Injury rehab is a great training ground of patience. I know: I’ve had tendonitis in both knees (it took a lot of yoga to begin to fix them), tennis elbow (much more common in dentists than in tennis players, and in my case best addressed by a syringe full of steroids), fiery Achilles’ tendons (find a frigid mountain spring and stick your feet in), bad sprains in almost every joint (wrap them tight and keep playing—when you miss a few weeks you double your risk of getting hurt), as well as plenty of non-sidelining injuries. About half the time the fingers on my left hand look like baby cigars. The finger that carries my wedding ring seems permanently enlarged from what was probably a break. Yoga has relieved almost all these things and made me less vulnerable to injuries of every sort, but I remember them pretty well. I had to wait them out.

Patience is the toughest of the modern virtues to acquire, I think, and every time I feel I’m making some progress, I find myself silently screaming at the driver beside me on the road for not detecting—through the use of his paranormal faculties—that I want to get over into his lane. The more we’re immersed in technology, in pushbutton culture, the more we want what we want Now. The high-tech ether we breathe can make us control junkies— people who’d be happy to jump down our own throats, in William S. Burroughs’s memorable image, to digest our dinners.

Many activities that we pursue with particular fervor are attempts to make time go away, to let us live in a pure present. We find pure now, or the illusion of it, in sports, shopping, doing certain kinds of work, watching movies, making love, what have you. The quest for this kind of soul-stabilizing immediacy is probably at an all-time cultural high, and this may be because more and more of us live uncertain, unscheduled lives. Capitalism allows for some very disjointed ways of being. Artists, computer all-stars, freelancing businessmen, athletes: few of them do nine to five. Such freedom can feel liberating, but it brings its own challenges. Into the gaps of inactivity, of empty time, comes anxiety, triggered by the specter of whatever it is you fear most. Then follows the need for lots of diverting hyperstimulants.

Patience is a matter of letting time be as extended duration, not trying to intensify it, so as to stop thinking about . . . well, whatever bad things we don’t want to think about, death being preeminent, I imagine, among them. In rehab, you experience time in exactly the opposite of the way you can on a basketball court, where time—the old god Chronos—recedes, and maybe even disappears, and the mortal weight, what Wordsworth called “the burthen of the mystery,” dissolves.

Coming back from an injury, you can best be quick by being deliberate. You can make haste slowly, as the Romans liked to say, a pretty good formula for conquering the world (and, as I’ve learned and need to relearn time after time, for teaching a good course or for writing a book). And so when I’m hurt, I resolve to stay off the court, and for long periods I can and do. I prescribe regimens of rest; I become patient and doctor at once. But then I walk by the gym and hear the sound of sneakers skidding and sliding, squealing on the gym floor. They’re like strange extraterrestrial creatures communicating with each other in their squeaky language. I wake up then, and whatever’s aching begins to feel much better, thank you, and I want to play.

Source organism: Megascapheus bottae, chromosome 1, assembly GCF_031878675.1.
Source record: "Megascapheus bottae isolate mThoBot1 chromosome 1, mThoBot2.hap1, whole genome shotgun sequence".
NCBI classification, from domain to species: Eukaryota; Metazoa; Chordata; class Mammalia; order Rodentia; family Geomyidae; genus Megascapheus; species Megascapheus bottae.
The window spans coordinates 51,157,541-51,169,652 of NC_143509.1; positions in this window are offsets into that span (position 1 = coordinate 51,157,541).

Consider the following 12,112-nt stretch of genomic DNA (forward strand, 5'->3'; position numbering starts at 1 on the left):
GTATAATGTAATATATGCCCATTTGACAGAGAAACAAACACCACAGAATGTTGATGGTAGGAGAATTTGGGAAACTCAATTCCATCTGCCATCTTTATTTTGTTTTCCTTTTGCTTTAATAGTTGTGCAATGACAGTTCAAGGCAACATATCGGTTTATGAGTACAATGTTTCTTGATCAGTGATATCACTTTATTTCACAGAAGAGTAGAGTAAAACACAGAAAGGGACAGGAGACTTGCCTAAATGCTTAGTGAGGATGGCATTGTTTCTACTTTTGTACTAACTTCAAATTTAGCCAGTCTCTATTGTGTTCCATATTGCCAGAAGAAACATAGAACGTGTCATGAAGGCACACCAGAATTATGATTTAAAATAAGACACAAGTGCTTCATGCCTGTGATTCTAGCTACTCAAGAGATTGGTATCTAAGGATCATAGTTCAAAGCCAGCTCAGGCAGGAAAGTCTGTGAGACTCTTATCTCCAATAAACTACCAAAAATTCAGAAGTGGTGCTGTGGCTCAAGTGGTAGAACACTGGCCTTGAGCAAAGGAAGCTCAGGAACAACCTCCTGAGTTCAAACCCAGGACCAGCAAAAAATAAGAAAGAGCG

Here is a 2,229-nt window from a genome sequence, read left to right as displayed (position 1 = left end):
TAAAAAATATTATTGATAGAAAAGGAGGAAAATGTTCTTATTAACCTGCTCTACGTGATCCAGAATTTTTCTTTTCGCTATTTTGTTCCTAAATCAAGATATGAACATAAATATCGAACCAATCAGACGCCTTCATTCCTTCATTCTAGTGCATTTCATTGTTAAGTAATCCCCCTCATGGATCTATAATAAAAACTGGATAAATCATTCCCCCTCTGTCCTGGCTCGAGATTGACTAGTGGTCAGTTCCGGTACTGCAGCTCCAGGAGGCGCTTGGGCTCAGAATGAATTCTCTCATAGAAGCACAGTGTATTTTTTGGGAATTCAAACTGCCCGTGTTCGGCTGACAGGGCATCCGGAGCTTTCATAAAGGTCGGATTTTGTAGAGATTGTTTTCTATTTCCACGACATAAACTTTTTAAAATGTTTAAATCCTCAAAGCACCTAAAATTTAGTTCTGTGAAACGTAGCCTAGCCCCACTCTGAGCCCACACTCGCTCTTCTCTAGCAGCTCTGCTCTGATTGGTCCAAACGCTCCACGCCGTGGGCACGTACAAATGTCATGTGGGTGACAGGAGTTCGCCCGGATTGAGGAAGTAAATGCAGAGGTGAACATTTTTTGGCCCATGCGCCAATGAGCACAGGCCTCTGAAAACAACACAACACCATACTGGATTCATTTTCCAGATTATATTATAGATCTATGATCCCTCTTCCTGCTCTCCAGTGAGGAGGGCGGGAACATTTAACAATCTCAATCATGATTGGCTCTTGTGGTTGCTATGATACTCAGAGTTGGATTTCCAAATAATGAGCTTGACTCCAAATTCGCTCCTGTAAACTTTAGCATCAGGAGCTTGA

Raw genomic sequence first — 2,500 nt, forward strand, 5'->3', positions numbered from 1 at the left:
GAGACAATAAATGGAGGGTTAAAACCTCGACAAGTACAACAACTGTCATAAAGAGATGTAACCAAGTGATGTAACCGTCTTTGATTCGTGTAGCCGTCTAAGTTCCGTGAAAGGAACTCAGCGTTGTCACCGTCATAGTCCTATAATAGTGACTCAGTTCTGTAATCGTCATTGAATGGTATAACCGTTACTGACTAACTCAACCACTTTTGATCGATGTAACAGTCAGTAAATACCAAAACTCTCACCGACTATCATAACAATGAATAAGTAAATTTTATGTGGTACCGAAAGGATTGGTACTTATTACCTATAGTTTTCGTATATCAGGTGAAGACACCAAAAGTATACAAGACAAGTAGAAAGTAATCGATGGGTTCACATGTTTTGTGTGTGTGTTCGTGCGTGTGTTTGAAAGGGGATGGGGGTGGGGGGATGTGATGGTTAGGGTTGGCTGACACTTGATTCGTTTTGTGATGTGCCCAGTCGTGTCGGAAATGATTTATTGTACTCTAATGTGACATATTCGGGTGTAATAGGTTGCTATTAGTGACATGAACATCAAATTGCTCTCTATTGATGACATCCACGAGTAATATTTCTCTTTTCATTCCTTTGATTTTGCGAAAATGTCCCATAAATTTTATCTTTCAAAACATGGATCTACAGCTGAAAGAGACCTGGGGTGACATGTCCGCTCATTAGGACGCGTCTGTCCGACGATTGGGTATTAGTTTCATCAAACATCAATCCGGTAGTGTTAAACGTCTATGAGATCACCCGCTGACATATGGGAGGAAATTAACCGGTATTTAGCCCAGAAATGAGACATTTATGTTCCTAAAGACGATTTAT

I once resolved that for some period of time, I wasn’t sure how long it would be, I’d try to be without any ego on the court—play Buddhist ball. I’d do everything I could to make my team win. If that meant never shooting the ball and scooting around to play double-team defense, fine. What it most often meant was giving the other guys on my team all possible chances to score. Every basket, every blocked shot, every steal enhances a player’s quotient of energy. Players feed off success. Just so, a string of failures drains away your verve, your power to explode—and basketball is a game of explosions. It’s rare that there are actually five players full of confidence on the court, and that’s sometimes because teammates steal it from each other. A guy looks good, then better; he looks great. But that leaves out the other players, demoralizes them, and makes the team a loser.

In basketball, you compete against the other team, sure, but also, in a match of Proustian complexity, you compete with your teammates for the ball, for shooting chances, for the right to dribble up court. Every game, especially a game where the players know each other well and value each other’s opinion, is a negotiation about these matters. Push your own prerogatives too far, take too many shots out of your range, and you’ll quickly find yourself being ignored. Your teammates will deny you the ball to bring you into line. Though if they’re wise, they’ll only do it long enough to teach the lesson, not long enough to demoralize you. Watching pickup ball, you’ll frequently see teams where four players have decided to cut out one guy completely. They never pass to him, as open as he may be. If he can’t hit anything, that’s a necessary decision. But a team with only four functional players, against the opponent’s five, won’t keep the court for long.